Can Do Hyun take control over his condition before one of his seven personalities takes control of him instead? Will his female doctor be able to help him at all? (By the end of it all I really didn't much care and I was glad to turn it off).
There really were few surprises in this story for the long term K-drama fan, but Ji Sung's performance will probably carry you along pretty well, although some of his characters were definitely over the top, something we didn't see in Hyun Bin's show. Like this beauty:
Was he trying out for a live action
version of Bugs Bunny? Puh-lease.
Again, I really preferred Hyun Bin's DID themed show and performance in Hyde, Jekyll and I. My recommendation is to watch that drama first and note a truly intense melodramatic performance based on a classic - one that wasn't silly in the slightest, unlike Ji Sung's show. This particular mental illness disorder shouldn't be treated as a comedy; it wasn't in that old The Three Faces Of Eve American film in the 1950's either. (Besides, Hyun Bin's show also had Joon Sung ... mmmmmm). It was much more romantic than Kill Me, Heal Me as well.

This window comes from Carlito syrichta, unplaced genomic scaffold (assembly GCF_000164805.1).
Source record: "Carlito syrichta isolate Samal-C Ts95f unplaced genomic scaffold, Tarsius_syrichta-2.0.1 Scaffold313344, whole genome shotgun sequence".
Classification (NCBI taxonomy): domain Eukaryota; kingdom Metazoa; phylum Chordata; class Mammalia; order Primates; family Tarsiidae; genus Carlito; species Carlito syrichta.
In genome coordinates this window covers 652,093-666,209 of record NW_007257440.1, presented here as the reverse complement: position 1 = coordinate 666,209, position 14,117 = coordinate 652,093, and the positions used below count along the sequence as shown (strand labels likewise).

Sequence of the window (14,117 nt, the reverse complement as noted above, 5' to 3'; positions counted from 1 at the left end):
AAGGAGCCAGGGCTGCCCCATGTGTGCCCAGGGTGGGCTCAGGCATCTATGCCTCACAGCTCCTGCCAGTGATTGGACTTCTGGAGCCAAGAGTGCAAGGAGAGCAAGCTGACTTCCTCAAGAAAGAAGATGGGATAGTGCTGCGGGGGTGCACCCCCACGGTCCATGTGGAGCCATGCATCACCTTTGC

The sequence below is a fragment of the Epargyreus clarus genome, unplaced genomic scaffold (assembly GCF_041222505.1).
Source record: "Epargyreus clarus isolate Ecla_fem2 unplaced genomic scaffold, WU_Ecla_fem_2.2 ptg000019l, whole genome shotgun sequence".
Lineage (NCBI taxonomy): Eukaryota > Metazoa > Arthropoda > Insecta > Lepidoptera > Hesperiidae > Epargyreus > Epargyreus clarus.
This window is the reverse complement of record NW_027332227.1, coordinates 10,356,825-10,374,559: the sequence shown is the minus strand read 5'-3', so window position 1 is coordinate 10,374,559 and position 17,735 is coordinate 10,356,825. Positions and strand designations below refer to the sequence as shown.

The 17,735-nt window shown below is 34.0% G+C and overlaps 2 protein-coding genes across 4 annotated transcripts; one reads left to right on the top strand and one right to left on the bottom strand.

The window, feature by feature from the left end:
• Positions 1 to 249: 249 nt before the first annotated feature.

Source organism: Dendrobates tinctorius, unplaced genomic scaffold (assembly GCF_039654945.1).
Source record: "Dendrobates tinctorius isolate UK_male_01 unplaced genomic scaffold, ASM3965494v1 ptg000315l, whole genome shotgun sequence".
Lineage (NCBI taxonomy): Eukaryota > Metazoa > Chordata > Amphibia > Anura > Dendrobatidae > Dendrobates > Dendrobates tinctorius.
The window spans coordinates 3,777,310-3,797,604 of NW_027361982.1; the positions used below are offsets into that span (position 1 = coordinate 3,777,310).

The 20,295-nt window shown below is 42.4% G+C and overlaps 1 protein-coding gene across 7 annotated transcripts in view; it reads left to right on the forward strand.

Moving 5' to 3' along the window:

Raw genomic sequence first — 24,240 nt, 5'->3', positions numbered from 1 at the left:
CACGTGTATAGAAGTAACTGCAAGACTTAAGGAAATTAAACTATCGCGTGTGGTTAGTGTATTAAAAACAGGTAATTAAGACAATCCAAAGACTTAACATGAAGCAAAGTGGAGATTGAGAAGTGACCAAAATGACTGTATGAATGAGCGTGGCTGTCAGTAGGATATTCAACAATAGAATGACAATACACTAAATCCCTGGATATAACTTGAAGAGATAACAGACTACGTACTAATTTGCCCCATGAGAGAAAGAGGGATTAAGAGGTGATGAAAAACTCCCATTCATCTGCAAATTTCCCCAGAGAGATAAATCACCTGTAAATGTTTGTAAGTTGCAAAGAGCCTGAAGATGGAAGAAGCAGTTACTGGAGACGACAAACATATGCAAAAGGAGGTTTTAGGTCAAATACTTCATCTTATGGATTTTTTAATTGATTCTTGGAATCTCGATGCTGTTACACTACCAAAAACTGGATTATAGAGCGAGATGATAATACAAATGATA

I guess I'll just have to agree to disagree with those who lavished praise on this drama. I'm the type of person who would look at an emperor with no clothes on and SAY "he has no clothes on!" even though everyone else is praising his beautiful raiment!